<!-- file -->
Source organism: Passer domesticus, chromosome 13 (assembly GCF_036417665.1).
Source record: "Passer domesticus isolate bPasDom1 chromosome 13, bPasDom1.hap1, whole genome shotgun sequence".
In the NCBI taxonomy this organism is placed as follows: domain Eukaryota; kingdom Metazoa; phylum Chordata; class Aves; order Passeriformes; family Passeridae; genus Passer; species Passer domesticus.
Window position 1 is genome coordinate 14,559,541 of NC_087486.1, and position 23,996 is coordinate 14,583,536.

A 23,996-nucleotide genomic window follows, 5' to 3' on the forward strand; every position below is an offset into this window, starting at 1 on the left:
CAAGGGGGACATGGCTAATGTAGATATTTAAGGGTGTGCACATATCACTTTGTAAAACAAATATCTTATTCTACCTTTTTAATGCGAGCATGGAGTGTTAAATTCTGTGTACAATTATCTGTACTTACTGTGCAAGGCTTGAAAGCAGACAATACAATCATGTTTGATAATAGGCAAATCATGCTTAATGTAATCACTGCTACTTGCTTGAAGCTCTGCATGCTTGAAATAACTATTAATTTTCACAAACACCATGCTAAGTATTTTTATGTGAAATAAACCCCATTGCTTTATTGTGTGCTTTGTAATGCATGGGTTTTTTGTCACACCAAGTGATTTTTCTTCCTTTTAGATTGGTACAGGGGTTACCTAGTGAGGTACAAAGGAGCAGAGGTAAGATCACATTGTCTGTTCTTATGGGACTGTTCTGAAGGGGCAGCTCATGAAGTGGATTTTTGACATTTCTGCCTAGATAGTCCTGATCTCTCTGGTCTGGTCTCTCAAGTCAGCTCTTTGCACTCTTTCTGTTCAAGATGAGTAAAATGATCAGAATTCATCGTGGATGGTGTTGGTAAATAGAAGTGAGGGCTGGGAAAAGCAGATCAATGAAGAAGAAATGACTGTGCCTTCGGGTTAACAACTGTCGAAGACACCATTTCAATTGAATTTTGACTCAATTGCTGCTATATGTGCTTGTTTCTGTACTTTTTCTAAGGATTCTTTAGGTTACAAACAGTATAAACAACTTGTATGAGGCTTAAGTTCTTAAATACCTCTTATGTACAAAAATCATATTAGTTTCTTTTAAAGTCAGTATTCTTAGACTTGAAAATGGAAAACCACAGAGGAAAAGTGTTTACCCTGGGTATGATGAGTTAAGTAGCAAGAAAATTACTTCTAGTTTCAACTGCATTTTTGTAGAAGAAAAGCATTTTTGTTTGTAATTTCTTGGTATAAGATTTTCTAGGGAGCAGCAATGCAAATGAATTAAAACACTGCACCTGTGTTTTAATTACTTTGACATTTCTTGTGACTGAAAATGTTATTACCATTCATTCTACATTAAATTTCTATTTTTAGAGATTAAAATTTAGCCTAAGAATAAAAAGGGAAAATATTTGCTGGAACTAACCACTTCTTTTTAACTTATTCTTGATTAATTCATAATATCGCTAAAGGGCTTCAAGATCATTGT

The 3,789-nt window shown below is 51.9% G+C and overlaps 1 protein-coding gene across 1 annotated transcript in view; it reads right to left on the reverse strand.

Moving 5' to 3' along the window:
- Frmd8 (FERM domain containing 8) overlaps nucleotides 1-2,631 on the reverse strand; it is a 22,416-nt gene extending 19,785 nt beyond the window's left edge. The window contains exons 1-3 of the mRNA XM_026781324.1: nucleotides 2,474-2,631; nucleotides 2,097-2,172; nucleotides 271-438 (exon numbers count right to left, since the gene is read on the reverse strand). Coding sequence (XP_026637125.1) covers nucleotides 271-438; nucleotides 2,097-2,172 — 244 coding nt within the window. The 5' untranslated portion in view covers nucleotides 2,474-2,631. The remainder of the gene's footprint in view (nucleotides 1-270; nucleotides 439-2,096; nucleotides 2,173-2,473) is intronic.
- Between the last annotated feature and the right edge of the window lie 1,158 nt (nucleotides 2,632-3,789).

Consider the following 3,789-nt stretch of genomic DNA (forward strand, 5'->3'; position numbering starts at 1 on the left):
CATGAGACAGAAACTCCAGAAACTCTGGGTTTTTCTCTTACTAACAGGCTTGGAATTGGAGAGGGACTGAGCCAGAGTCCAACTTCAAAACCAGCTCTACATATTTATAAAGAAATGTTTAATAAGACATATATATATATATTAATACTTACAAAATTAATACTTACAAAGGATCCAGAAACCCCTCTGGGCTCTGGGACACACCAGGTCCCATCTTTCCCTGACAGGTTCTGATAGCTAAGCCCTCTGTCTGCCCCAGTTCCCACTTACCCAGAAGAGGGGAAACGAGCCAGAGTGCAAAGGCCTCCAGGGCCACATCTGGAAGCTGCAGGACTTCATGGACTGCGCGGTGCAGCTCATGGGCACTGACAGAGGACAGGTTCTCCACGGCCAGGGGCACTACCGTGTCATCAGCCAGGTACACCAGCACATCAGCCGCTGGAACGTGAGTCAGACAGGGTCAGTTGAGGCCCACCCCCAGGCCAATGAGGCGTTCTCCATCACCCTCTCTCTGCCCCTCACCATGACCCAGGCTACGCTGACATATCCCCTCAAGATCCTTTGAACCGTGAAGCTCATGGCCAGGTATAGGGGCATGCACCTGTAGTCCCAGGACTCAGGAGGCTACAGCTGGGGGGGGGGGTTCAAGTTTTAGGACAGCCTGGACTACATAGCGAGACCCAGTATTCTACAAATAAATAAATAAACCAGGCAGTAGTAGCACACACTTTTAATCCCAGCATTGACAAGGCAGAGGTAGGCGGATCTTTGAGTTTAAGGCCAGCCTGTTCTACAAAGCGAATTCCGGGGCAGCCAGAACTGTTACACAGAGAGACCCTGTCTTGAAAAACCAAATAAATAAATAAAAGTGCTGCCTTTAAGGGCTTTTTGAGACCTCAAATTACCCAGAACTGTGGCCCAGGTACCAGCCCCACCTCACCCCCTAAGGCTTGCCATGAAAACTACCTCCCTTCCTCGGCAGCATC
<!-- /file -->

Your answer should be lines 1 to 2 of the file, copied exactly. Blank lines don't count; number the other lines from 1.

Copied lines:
Source organism: Passer domesticus, chromosome 13 (assembly GCF_036417665.1).
Source record: "Passer domesticus isolate bPasDom1 chromosome 13, bPasDom1.hap1, whole genome shotgun sequence".